Eye-gaze direction modulates race-related amygdala activity

Jennifer A. Richeson*, Andrew R. Todd, Sophie Trawalter, Abigail Baird

*Corresponding author for this work

Research output: Contribution to journalArticlepeer-review

77 Scopus citations


Although previous research has found greater activity in the human amygdala in response to Black male compared with White male targets, the basis of this effect remains unclear. For example, is it race alone that triggers amygdala activity, or do other stimulus cues, in conjunction with racial group membership, also play a critical role in this regard? To address this issue, we used functional magnetic resonance imaging to measure amygdala activity in response to Black and White male targets displaying different eye-gaze directions (i.e. direct or averted gaze), as gaze cues have been shown to influence the socio-emotional aspects of person construal. The results revealed that eye-gaze direction significantly moderates race-related amygdala activity. Specifically, Black targets only generated greater amygdala activity than White targets when the faces bore direct gaze. This finding is noteworthy as it demonstrates the importance of compound stimulus cues in the appraisal of social targets.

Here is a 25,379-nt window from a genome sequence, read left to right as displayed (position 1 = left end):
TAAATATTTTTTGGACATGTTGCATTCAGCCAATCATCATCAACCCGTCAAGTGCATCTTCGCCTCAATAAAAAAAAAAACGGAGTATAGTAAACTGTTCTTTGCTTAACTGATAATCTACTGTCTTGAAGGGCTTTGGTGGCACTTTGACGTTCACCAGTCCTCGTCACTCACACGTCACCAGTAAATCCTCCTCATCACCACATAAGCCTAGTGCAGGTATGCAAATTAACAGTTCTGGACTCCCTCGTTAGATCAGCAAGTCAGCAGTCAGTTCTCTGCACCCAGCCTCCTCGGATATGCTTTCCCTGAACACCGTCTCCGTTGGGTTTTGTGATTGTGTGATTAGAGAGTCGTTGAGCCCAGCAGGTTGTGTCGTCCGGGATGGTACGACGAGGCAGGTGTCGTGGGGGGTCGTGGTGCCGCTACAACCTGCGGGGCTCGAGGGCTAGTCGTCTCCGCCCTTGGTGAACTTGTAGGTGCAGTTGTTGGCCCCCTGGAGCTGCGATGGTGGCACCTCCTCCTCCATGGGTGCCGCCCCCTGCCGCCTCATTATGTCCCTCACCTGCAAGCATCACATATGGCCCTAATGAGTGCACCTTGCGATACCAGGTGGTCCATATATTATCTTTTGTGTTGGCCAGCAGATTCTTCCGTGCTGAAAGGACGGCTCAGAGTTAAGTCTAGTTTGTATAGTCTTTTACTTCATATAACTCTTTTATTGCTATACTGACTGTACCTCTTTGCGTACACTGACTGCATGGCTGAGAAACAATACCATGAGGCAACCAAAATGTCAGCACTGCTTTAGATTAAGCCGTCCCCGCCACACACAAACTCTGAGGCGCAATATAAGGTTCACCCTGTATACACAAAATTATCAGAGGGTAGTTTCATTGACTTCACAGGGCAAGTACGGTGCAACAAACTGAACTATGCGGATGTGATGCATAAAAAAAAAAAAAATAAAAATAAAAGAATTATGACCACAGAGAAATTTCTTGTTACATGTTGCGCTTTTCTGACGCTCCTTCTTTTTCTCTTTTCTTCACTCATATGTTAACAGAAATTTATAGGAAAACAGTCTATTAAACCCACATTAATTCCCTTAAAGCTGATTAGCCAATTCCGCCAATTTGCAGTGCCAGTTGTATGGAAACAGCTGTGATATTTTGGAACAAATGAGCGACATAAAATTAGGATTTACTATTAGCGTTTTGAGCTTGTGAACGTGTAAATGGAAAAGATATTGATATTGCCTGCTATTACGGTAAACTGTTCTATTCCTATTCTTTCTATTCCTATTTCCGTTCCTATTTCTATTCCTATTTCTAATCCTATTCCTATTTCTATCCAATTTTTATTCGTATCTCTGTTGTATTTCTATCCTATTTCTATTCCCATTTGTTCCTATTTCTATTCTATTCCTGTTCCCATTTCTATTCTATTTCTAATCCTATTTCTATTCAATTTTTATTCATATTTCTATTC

Original languageEnglish (US)
Pages (from-to)233-246
Number of pages14
JournalGroup Processes and Intergroup Relations
Issue number2
StatePublished - Apr 2008


  • Amygdala activation
  • Eye-gaze
  • Face perception
  • Race

ASJC Scopus subject areas

  • Social Psychology
  • Cultural Studies
  • Communication
  • Arts and Humanities (miscellaneous)
  • Sociology and Political Science


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